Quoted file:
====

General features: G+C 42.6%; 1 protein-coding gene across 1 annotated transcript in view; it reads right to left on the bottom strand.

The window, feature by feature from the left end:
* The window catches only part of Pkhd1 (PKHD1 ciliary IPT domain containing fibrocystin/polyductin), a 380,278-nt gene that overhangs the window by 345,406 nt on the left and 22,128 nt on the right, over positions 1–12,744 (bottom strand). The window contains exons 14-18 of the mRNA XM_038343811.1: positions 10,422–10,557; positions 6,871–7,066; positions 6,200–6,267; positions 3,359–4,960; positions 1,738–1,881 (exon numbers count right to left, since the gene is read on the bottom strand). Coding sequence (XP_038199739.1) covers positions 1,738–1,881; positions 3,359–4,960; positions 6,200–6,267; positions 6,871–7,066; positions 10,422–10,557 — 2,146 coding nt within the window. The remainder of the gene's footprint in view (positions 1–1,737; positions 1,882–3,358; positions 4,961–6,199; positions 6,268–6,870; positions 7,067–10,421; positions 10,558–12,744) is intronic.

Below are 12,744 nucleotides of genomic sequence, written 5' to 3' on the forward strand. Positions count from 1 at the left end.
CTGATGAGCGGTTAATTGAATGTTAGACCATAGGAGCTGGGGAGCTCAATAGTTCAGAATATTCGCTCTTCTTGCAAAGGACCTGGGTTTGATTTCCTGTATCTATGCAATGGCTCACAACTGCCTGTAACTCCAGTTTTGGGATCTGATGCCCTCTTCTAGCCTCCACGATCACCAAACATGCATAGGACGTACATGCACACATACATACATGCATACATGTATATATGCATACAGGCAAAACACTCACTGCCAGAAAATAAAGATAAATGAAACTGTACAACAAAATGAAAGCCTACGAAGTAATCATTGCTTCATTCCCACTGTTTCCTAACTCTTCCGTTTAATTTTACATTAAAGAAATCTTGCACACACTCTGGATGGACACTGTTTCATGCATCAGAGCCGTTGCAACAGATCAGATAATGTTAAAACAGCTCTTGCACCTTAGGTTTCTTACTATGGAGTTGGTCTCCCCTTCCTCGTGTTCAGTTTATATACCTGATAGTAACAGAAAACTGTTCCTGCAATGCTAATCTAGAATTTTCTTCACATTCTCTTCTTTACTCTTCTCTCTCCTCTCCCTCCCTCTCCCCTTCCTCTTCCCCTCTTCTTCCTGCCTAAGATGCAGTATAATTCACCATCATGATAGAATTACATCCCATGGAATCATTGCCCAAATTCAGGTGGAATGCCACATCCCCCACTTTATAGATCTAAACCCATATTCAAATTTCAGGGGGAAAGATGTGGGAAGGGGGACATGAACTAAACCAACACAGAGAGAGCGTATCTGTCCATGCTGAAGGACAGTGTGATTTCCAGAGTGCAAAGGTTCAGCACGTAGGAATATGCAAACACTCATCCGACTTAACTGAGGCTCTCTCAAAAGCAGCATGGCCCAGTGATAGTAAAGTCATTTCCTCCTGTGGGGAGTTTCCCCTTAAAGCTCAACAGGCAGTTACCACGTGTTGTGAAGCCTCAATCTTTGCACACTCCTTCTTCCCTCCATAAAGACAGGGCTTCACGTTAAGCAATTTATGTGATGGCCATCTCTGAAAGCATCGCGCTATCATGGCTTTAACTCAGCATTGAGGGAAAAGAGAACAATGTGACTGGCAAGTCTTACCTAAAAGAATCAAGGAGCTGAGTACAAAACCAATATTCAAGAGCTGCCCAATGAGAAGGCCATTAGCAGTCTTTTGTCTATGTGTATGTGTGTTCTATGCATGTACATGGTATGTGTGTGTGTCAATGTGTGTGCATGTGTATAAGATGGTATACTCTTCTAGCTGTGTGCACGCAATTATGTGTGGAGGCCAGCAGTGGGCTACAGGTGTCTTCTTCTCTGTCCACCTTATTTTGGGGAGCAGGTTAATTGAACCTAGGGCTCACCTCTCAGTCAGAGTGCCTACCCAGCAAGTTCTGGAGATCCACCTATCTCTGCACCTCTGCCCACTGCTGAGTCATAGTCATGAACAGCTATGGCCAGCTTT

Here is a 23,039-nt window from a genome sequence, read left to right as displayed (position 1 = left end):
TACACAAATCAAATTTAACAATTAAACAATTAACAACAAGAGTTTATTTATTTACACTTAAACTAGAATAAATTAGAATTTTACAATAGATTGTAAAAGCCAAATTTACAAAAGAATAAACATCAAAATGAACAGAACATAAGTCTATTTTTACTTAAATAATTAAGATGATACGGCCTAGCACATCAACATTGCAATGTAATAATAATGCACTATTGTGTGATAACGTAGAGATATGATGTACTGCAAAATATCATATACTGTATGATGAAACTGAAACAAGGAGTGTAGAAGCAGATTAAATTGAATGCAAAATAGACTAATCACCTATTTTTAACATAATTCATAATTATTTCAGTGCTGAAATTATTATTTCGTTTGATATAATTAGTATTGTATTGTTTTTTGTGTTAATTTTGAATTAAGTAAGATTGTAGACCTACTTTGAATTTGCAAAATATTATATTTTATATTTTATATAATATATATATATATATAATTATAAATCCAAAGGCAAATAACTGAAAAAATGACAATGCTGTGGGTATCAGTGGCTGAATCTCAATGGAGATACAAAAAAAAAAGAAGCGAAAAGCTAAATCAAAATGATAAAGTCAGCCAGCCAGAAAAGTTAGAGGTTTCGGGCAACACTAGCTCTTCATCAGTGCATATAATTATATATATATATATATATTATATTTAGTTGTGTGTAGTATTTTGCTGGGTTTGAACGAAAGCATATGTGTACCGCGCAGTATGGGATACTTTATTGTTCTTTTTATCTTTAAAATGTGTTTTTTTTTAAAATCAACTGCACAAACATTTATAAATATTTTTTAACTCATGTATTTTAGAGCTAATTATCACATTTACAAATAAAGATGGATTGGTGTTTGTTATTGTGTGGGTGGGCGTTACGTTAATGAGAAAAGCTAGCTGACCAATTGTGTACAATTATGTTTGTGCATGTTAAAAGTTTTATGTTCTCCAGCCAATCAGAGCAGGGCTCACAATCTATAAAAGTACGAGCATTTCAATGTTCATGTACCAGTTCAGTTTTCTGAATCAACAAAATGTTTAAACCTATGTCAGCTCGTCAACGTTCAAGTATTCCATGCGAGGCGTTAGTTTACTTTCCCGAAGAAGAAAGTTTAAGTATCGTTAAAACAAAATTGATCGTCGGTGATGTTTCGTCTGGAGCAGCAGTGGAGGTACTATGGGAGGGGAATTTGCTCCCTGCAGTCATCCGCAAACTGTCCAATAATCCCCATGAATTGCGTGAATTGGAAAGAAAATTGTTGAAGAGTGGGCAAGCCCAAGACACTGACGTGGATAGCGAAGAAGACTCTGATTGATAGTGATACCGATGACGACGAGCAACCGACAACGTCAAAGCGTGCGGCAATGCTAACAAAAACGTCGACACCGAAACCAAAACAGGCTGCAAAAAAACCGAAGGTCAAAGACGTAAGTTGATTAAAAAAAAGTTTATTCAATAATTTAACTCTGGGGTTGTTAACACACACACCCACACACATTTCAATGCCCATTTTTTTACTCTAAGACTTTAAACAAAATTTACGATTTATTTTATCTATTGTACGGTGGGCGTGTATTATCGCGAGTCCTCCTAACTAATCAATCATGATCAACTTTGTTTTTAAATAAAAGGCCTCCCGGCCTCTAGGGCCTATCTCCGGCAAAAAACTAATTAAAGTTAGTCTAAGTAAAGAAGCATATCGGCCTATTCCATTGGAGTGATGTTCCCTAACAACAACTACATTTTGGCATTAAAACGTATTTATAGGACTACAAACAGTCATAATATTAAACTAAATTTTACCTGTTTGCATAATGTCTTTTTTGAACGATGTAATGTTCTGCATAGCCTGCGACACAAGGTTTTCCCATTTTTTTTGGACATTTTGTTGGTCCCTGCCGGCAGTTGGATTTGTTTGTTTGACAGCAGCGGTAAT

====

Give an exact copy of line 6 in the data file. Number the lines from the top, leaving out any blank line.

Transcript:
Here is a 23,039-nt window from a genome sequence, read left to right as displayed (position 1 = left end):